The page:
Ghana’s Constitution Constrains Chiefs’ Involvement In Governance- Otumfuo

The King of the Asante Kingdom, Otumfuo Osei Tutu II has admitted to the existence of constraints in the way of traditional rulers when it comes to the governance of Ghana.

Despite being accorded the utmost reverence a king of his calibre deserves, he indicates that the political system and structures of the 1992 Constitution of Ghana, give no window for him nor any other traditional ruler in the country to get involved in critical decision-making on the country.

According to him, just as with the constitutional arrangements of the new African “democracies” Ghana’s constitution leaves traditional leadership at the peripheries of national governance.

He admitted that Ghana’s constitution limits the role of traditional rulers to offering useful counsel and advice to elected political leaders as well as serving as interlocutors between them and the ordinary people.

“In the 24 years of our reign as Asantehene, we have had to deal with five Presidents of the Republic. I can only pay tribute to all of them for their exemplary wisdom and their commitment to the common good. They have all accorded us respect and honour and been open to counsel as circumstances demand.

“But that is because they have all been decent men well-steeped in the culture and traditions of their people and conversant with the influence of their chiefs. Their respect for tradition however does not hide the fact that the system of governance in situ, places serious constraints on the role of traditional rulers in the governance of the nation,” he divulged.

The Monarch traces the seclusion of traditional rulers to the colonial order. He indicated that though the traditional system benefitted the British in their quest to colonise and rule over parts of Africa, it unwittingly opened faultlines in the substructure of the edifice of the independent states of the future.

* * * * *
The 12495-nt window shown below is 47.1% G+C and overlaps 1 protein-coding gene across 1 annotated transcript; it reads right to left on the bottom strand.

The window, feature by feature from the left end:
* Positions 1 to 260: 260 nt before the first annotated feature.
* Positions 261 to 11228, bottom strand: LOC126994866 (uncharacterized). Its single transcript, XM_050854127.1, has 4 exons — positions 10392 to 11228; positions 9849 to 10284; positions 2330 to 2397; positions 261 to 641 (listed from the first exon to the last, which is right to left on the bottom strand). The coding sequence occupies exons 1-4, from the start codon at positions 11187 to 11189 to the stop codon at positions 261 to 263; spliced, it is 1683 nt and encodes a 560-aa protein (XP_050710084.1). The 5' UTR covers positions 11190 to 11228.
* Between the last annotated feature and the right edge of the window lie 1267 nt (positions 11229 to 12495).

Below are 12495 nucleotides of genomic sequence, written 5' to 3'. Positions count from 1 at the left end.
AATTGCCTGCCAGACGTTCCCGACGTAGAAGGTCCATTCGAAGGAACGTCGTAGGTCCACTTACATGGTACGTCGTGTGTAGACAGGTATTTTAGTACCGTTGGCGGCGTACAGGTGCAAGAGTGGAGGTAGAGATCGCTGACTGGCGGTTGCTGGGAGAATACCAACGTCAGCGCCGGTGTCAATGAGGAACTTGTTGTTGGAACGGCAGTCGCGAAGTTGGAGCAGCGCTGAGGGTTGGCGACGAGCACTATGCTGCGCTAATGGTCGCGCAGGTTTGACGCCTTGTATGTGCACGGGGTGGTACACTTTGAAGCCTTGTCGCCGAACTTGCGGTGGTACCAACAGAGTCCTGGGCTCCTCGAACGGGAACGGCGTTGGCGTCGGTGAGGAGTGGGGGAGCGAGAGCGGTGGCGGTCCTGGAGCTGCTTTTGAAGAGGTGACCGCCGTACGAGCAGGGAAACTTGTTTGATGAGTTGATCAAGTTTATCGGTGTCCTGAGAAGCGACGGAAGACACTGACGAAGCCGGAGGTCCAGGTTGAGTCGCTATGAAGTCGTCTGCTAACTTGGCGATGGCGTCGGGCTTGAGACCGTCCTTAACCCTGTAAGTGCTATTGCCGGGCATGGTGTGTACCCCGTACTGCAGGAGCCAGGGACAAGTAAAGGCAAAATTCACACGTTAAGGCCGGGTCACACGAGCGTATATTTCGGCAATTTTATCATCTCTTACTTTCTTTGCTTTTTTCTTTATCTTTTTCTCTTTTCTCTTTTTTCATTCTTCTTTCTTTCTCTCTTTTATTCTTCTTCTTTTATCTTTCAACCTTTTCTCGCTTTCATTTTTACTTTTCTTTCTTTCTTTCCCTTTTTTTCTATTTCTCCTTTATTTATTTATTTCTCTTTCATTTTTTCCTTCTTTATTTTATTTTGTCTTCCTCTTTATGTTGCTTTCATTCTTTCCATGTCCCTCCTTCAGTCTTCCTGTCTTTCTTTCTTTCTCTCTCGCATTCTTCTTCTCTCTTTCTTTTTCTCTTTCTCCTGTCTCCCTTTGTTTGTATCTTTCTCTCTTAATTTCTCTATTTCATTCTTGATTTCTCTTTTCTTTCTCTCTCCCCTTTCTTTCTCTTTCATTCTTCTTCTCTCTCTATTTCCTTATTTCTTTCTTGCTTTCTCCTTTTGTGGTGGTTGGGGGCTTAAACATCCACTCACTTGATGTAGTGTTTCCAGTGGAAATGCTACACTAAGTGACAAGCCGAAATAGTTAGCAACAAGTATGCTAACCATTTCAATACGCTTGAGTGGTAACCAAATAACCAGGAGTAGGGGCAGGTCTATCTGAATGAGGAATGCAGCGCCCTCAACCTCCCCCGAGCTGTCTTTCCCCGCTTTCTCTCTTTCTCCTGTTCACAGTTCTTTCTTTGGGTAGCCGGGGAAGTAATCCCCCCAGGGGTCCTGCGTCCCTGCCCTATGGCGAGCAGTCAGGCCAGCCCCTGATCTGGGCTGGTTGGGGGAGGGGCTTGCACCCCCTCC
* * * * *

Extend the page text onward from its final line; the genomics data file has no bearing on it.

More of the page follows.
“For example, the British managed to accord special protection for the Kingdom of Buganda in the constitution of independent Uganda in obvious gratitude for the critical support the colonial administration received from the kingdom but it left a deep political scar in relations with Prime Minister Milton Obote who eventually tried to abolish the Kingdom. Thankfully, the Kingdom was restored and remains in full flow today.

“The political dynamics in Ghana proffered a different outcome. Efforts to give traditional authorities a sustainable status in the independence constitutional order failed largely because, as history often tells us, we do not always appreciate the danger until we are in the grip of the elements.”

Otumfuo suggests that the African states make adequate use of the offices of traditional leaders in facilitating dialogue between contending political actors to encourage consensus-building and minimize tension and acrimony in national political discourse.

“That would immediately create an additional layer of the support mechanism needed to sustain national cohesion and stability. It is an option derived from our tradition which would strengthen the foundations of the democratic state but which is not available now.”

The occupant of the Golden Stool made the submission while addressing the St Andrews Africa Summit in Scotland on September 16, 2023.

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